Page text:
Ashley Childers Offers Designer’s Touch at Emporium Home

She was a dancer. That is what Ashley Childers did and who she was. For years, she was a student of the body’s movement and form. She studied dance in college, even ran her own dance studio for 13 years.

When Childers and her family left Conway for Little Rock, she left that world as well. And then suddenly, dance wasn’t what she “did” anymore.

Childers grew up in a home that acted as a very creative space, one where her mother was an interior designer, so as she settled into their new house years later, she naturally took to making it her own.

The problem came when she couldn’t find the furnishings she was looking for, so she started sketching. Fast forward about five years and Childers is now the CEO and creative director of Emporium Home, the line of home furnishings people can’t stop talking about.

Just over three years ago, she nervously launched the Emporium Home wholesale line at an international show in New York with just a few lamps and occasional tables. Since then, the line has exploded onto the furnishings scene with the “feminine edge” and “livable luxury” that became its calling card.

Now they have showrooms in Atlanta, Las Vegas and High Point, North Carolina, and the line includes everything from seating and gemstone chandeliers to wallpaper and a brand new rug collection.

Though Emporium Home is well on its way to becoming a household name, Childers does things a bit differently. For starters, she designs every piece.

“Most people think, like I did, that furniture lines design their own stuff. They don’t,” Childers says. “It really helped build our name a lot faster because people were intrigued by it. I thought everybody did that. I mean, why wouldn’t you? It’s so much fun. I don’t know why you would take the creative part out of it.”

That’s not all that people are intrigued by. Childers is one of the few home furnishings CEOs who is not only young, but also a woman.

But that doesn’t faze Childers. She’s too busy living by her mantra: Design what you like. From day one, she has stayed true to the concept that if she wouldn’t buy it for her own home, she won’t produce it.

“I love everything I design, so I put it in my home. People react strongly to that. I’m super humbled by the response we’ve had, but I’m still going to design what I like, what I see as the vision for our brand, and I’m pretty unapologetic about it.”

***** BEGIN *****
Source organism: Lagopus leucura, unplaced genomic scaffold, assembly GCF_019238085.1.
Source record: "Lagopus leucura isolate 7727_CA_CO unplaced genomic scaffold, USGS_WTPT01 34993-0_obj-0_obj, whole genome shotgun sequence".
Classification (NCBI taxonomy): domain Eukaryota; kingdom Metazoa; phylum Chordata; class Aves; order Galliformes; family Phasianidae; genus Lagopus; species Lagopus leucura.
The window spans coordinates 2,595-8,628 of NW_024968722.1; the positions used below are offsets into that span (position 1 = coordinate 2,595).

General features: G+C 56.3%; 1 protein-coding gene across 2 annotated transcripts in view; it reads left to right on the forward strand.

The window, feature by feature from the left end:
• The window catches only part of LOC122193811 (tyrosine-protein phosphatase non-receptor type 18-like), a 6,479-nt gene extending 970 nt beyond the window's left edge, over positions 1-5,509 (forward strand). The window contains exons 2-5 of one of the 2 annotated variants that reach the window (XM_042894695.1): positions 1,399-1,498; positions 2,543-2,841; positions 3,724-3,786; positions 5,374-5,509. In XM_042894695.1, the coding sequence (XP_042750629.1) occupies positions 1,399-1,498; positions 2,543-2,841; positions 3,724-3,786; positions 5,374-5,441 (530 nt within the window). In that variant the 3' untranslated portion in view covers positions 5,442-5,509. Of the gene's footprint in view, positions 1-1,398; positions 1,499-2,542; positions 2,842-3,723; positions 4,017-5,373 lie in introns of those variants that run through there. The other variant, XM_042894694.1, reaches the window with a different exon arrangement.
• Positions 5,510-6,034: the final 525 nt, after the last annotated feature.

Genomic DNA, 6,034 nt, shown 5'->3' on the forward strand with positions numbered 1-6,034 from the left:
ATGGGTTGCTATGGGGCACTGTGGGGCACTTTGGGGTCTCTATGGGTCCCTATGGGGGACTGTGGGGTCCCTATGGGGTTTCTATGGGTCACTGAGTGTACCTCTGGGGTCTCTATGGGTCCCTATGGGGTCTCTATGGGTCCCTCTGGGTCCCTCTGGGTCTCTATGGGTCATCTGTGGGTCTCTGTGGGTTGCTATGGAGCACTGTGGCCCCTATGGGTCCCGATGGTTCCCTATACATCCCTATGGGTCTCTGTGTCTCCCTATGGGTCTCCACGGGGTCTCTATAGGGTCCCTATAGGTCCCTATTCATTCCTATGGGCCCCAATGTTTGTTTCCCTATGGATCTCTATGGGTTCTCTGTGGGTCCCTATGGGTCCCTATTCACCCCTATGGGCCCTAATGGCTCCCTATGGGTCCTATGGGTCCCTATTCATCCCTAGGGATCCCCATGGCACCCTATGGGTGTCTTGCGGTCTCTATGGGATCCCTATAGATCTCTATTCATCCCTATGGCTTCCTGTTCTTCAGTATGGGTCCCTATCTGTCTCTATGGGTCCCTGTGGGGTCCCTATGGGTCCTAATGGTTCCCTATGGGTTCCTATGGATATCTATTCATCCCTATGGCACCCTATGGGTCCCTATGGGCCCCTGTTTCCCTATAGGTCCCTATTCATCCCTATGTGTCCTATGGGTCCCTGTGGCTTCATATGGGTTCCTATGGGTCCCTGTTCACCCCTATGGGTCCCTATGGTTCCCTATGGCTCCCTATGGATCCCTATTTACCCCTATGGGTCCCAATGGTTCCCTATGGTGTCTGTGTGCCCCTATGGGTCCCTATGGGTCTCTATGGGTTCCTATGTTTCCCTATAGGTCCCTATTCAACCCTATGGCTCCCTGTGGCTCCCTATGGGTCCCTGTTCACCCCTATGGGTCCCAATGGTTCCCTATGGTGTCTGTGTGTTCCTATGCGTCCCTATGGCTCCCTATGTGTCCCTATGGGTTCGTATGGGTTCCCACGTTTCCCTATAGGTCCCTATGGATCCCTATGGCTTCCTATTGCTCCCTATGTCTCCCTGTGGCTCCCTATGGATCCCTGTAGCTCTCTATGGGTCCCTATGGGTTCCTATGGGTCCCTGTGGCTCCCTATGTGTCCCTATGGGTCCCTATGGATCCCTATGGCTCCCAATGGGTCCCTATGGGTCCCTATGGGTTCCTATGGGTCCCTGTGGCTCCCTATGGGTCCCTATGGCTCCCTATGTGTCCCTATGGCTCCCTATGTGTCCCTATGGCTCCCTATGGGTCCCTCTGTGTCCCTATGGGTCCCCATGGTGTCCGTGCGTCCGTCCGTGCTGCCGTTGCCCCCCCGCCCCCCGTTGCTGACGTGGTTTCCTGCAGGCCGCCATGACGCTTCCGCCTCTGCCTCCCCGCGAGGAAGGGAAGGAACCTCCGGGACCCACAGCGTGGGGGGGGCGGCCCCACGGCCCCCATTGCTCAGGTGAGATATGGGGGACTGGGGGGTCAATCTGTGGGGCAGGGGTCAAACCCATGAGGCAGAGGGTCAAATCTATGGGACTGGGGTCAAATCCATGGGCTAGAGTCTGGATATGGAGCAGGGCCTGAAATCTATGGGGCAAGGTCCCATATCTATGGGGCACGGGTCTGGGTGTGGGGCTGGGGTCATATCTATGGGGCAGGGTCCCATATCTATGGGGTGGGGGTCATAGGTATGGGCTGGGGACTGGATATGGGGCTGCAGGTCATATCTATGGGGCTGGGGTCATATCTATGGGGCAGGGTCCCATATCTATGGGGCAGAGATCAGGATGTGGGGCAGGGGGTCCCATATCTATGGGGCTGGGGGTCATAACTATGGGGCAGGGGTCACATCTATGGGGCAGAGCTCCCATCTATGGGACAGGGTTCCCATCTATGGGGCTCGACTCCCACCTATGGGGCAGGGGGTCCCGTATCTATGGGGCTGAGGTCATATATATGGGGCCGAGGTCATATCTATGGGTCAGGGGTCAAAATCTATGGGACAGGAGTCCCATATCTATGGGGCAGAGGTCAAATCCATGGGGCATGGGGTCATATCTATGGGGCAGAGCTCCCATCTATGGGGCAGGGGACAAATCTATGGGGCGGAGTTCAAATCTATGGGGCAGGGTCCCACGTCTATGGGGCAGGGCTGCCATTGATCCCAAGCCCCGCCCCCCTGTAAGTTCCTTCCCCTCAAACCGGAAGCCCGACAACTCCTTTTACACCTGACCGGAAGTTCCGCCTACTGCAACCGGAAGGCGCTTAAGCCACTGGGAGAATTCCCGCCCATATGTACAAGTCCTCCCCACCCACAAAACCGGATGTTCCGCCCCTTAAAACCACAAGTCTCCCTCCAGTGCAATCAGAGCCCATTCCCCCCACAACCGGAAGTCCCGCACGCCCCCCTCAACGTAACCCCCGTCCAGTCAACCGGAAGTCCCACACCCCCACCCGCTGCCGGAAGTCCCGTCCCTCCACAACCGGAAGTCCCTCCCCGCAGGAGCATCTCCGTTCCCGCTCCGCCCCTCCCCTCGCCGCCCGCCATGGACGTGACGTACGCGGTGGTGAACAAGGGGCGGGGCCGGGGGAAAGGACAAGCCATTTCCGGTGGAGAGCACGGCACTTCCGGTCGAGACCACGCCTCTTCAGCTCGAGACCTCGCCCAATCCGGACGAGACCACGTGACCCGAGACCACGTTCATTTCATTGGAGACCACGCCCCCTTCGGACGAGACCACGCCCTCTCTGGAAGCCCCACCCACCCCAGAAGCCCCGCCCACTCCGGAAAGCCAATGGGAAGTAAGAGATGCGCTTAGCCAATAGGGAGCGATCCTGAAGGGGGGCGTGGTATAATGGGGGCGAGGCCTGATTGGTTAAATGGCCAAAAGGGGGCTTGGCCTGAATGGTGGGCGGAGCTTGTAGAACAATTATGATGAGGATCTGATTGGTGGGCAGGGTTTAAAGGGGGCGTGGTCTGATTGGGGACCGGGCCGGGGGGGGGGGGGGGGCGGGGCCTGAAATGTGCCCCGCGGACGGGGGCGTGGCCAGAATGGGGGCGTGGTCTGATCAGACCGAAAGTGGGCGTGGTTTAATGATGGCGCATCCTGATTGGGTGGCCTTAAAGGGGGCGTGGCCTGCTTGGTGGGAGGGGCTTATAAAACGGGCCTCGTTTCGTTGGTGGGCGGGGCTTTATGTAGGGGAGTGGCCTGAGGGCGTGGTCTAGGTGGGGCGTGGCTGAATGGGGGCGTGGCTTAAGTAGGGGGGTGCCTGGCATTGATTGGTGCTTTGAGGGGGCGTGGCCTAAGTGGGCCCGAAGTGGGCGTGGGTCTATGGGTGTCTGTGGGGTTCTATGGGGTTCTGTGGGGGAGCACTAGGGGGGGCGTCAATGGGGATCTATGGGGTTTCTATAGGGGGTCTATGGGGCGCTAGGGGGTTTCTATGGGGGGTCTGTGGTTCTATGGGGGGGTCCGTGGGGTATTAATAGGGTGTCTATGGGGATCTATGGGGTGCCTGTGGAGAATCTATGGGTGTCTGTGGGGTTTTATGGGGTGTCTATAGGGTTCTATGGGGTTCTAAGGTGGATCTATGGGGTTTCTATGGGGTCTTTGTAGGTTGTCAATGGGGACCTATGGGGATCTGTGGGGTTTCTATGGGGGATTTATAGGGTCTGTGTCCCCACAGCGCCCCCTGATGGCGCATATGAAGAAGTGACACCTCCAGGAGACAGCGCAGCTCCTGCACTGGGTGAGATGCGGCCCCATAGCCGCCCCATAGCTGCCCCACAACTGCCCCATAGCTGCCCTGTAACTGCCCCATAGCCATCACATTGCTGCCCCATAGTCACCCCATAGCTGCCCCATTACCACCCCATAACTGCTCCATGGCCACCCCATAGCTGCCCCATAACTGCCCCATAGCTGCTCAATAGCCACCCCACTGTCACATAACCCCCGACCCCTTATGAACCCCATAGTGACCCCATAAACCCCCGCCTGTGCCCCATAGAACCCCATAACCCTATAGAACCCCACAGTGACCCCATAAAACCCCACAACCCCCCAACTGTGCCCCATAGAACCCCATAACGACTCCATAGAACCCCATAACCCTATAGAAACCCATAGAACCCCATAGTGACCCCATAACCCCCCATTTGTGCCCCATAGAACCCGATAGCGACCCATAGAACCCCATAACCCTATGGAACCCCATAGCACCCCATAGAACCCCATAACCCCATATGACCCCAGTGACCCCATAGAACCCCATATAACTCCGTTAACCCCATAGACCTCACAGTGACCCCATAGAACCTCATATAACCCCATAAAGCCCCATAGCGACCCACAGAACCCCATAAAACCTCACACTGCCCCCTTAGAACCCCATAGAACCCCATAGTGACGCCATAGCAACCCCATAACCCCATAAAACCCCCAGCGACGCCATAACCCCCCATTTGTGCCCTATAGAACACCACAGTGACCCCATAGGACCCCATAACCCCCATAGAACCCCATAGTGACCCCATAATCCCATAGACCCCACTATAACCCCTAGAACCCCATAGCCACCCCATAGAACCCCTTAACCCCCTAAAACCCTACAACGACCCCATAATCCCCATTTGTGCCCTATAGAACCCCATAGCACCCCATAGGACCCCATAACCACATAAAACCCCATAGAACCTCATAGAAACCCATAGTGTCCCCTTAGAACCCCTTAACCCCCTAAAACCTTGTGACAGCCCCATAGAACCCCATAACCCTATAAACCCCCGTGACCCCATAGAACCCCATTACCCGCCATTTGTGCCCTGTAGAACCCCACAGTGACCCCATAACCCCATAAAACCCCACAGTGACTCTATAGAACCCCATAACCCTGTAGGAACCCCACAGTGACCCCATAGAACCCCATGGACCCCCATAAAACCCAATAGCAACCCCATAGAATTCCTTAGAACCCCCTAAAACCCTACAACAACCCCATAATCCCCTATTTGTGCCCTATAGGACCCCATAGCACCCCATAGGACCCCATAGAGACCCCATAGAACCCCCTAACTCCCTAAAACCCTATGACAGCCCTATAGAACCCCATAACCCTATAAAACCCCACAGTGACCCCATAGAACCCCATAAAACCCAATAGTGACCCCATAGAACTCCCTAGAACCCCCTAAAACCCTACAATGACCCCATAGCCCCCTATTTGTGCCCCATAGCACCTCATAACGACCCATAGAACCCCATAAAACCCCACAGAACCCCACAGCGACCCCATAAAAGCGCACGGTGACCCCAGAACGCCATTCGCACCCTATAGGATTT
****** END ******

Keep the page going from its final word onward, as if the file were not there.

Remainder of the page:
Decidedly striking out on a quest for authenticity in her work, Childers’ designs lack a certain jaded quality that comes when you pander to the cry of the fad. Instead, she goes in search of the adept craftsmanship required for high-end artisan pieces, even if that search takes her across the globe.

France, India and Vietnam have all held some of the more transfixing elements with their silk saris, glass beads and vibrancy of daily life. There’s something about watching somebody cast brass with their hands that is unexplainable for her, that pushes her to invest in the cultures of these artisans, furthering the conversation of design possibility.

Stateside, Childers travels to various markets, but also has a storefront in the Heights neighborhood of Little Rock. Emporium Home unexpectedly turned into a family business with an all hands on deck approach, including Childers’ husband as the company’s president and her mother-in-law as CFO.

The attention they’ve earned from national and international press and businesses alike is a proud feat for Childers, who doesn’t buy into the negative Arkansas misconceptions she keeps bumping in to at trade shows. In fact, she’s blowing them out of the water.

“It feels good when we’re at a show and people ask us where we’re based, expecting us to say ‘New York,’ and we get to tell them we’re from Little Rock, Arkansas,” she says.

But Childers isn’t running for The Big Apple anytime soon. That authenticity she subscribes to comes with a passion for creating environments that make people feel nurtured and rejuvenated, spaces that feel like home. For Childers, that’s in The Natural State.

“Arkansas is a nurturing place to be. I love to come home here. You can slow down a bit, not be in such a hurry and take in the beauty. It fosters creativity and I love our community because of that.”

Maybe in her college dance classes she never expected this role for herself. Maybe she’s just as surprised about how far Emporium Home has already come as anybody else. Maybe the pride she feels when someone chooses to live every day seeing one of her pieces in their home isn’t quite the same kind of pride she felt at the end of a recital, but there is the same zeal bursting beneath the surface.

“It’s not work, it’s art. I get to meld my passions and my job, to build a company that is an extension of me and my personal aesthetic. That’s the ultimate artist’s dream,” she says. “When you have the confidence to be creative without barriers, that’s when beauty is born.”

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